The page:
Hague Academic Press, a T.M.C. Asser Press imprint
Self-defence may be used as a defence for the use of force in order to prevent crime against oneself, a fellow human-being or property. Although traditionally linked to the concept of armed attack, new forms of aggression, the concept of collective security and an increasing interaction between national and international law have forced a reassessment of self-defence. The first Hague Colloquium on the Fundamental Principles of Law on the topic of self-defence brought together experts from both academic and professional circles to debate the notion of self-defence. Both the Colloquium and this subsequent publication make a valuable contribution to the development of the law by recognising the sources of the principle of self-defence, and the theories behind it, by following its path of evolution and by reassessing its current status.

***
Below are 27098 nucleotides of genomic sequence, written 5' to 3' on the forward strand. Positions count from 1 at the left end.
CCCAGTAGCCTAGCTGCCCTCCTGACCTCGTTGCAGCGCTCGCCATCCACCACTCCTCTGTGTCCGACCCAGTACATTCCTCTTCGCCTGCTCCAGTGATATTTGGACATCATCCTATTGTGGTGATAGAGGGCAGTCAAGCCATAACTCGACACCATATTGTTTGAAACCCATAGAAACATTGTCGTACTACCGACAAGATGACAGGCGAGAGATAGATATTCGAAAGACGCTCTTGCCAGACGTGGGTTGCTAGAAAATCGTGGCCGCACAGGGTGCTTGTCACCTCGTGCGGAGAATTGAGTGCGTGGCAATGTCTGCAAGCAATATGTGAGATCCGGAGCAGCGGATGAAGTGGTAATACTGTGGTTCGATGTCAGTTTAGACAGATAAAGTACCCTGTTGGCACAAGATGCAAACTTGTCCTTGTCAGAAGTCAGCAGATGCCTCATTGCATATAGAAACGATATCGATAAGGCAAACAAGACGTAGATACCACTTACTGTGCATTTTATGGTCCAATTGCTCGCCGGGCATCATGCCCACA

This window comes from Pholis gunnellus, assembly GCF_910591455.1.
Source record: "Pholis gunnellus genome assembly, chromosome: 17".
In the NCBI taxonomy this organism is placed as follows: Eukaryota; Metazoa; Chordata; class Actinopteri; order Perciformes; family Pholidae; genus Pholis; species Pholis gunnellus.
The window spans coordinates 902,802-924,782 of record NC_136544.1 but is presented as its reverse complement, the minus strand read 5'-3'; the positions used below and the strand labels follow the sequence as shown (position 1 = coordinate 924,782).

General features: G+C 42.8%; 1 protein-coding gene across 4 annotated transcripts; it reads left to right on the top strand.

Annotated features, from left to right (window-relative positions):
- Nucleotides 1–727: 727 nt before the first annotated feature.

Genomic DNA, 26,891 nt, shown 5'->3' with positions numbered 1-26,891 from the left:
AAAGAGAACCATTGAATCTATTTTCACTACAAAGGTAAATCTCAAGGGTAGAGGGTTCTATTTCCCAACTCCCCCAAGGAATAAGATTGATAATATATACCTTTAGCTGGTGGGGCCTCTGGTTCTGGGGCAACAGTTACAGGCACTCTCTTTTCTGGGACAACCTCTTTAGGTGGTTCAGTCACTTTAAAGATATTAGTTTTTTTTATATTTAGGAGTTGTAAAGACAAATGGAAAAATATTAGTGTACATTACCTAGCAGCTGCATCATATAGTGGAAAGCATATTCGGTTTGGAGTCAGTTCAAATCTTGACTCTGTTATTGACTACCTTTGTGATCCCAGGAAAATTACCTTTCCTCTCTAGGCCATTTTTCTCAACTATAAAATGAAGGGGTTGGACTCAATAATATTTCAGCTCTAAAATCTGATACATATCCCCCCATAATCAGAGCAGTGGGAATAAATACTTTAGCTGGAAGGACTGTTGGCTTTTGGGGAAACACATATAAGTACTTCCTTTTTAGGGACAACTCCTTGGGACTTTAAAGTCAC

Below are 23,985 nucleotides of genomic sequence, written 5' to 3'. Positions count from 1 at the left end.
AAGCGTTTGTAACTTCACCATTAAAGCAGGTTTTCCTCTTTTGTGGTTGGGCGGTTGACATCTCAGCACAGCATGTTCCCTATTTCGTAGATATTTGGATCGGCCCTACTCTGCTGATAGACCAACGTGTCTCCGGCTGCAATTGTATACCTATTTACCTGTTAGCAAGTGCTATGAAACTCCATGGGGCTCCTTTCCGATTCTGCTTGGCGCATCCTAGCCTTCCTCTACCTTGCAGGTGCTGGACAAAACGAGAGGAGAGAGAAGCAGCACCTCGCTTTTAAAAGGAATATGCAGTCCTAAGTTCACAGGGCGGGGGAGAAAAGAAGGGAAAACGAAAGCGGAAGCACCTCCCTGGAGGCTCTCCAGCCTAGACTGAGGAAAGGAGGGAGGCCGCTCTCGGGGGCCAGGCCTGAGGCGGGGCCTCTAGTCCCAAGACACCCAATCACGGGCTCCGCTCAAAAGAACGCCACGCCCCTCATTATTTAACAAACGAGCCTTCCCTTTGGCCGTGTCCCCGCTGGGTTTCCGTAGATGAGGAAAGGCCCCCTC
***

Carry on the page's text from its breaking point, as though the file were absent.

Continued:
|Publisher:||Hague Academic Press, an imprint of T.M.C. Asser Press|
|Series:||Hague Colloquium on Fundamental Principles of Law Series|
|Edition description:||1st Edition.|
|Product dimensions:||6.60(w) x 9.70(h) x 0.90(d)|
About the Author
Sam Muller is Director of the Hague Institute for the Internationalisation of Law.
Alan Stephens is Director of Research, Clemens Nathan Research Centre.
Table of ContentsI.- Self-Defence as a General Principle of Law and its Relation to War.- Self-Defence and the Non-Use of Force: Some Random Thoughts.- Self-Defence and Terrorism.- Self-Defence or the Meanderings of a Protean Principle.- II.- Self-Defence in Historical Context a Bibliography.- III.- Documents and References.